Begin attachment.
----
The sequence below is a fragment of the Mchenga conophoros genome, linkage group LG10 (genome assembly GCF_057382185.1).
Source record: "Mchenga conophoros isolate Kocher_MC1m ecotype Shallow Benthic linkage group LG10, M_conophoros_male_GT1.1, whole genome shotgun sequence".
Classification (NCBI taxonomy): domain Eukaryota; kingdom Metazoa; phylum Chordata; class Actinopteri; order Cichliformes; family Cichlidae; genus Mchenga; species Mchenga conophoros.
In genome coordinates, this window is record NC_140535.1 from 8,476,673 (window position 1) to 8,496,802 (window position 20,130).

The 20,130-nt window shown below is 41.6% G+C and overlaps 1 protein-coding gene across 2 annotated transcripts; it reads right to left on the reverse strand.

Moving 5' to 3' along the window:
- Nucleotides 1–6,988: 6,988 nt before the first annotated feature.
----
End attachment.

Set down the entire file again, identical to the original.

The sequence below is a fragment of the Mchenga conophoros genome, linkage group LG10 (genome assembly GCF_057382185.1).
Source record: "Mchenga conophoros isolate Kocher_MC1m ecotype Shallow Benthic linkage group LG10, M_conophoros_male_GT1.1, whole genome shotgun sequence".
Classification (NCBI taxonomy): domain Eukaryota; kingdom Metazoa; phylum Chordata; class Actinopteri; order Cichliformes; family Cichlidae; genus Mchenga; species Mchenga conophoros.
In genome coordinates, this window is record NC_140535.1 from 8,476,673 (window position 1) to 8,496,802 (window position 20,130).

The 20,130-nt window shown below is 41.6% G+C and overlaps 1 protein-coding gene across 2 annotated transcripts; it reads right to left on the reverse strand.

Moving 5' to 3' along the window:
- Nucleotides 1–6,988: 6,988 nt before the first annotated feature.